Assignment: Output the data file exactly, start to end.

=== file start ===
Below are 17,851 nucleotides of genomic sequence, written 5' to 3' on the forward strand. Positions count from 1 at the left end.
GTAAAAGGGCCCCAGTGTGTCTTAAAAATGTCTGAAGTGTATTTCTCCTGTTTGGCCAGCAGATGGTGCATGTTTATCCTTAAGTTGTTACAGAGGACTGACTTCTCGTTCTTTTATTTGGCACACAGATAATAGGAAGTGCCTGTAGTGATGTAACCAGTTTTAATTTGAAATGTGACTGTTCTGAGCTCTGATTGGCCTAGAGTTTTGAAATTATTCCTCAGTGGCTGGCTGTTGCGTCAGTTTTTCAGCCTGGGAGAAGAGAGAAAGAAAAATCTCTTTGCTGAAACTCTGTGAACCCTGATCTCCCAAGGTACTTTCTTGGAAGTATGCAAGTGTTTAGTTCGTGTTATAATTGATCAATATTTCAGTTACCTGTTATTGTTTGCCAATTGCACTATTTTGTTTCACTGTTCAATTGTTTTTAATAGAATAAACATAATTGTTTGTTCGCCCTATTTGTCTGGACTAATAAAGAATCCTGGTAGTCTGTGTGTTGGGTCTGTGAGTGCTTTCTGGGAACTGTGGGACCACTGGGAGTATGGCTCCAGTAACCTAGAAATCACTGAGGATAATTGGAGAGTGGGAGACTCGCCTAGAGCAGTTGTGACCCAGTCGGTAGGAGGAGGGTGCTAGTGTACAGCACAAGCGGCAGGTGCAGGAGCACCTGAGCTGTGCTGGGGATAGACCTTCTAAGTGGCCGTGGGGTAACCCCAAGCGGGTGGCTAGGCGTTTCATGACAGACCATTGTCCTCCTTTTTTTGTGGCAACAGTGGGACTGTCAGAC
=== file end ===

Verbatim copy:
Below are 17,851 nucleotides of genomic sequence, written 5' to 3' on the forward strand. Positions count from 1 at the left end.
GTAAAAGGGCCCCAGTGTGTCTTAAAAATGTCTGAAGTGTATTTCTCCTGTTTGGCCAGCAGATGGTGCATGTTTATCCTTAAGTTGTTACAGAGGACTGACTTCTCGTTCTTTTATTTGGCACACAGATAATAGGAAGTGCCTGTAGTGATGTAACCAGTTTTAATTTGAAATGTGACTGTTCTGAGCTCTGATTGGCCTAGAGTTTTGAAATTATTCCTCAGTGGCTGGCTGTTGCGTCAGTTTTTCAGCCTGGGAGAAGAGAGAAAGAAAAATCTCTTTGCTGAAACTCTGTGAACCCTGATCTCCCAAGGTACTTTCTTGGAAGTATGCAAGTGTTTAGTTCGTGTTATAATTGATCAATATTTCAGTTACCTGTTATTGTTTGCCAATTGCACTATTTTGTTTCACTGTTCAATTGTTTTTAATAGAATAAACATAATTGTTTGTTCGCCCTATTTGTCTGGACTAATAAAGAATCCTGGTAGTCTGTGTGTTGGGTCTGTGAGTGCTTTCTGGGAACTGTGGGACCACTGGGAGTATGGCTCCAGTAACCTAGAAATCACTGAGGATAATTGGAGAGTGGGAGACTCGCCTAGAGCAGTTGTGACCCAGTCGGTAGGAGGAGGGTGCTAGTGTACAGCACAAGCGGCAGGTGCAGGAGCACCTGAGCTGTGCTGGGGATAGACCTTCTAAGTGGCCGTGGGGTAACCCCAAGCGGGTGGCTAGGCGTTTCATGACAGACCATTGTCCTCCTTTTTTTGTGGCAACAGTGGGACTGTCAGAC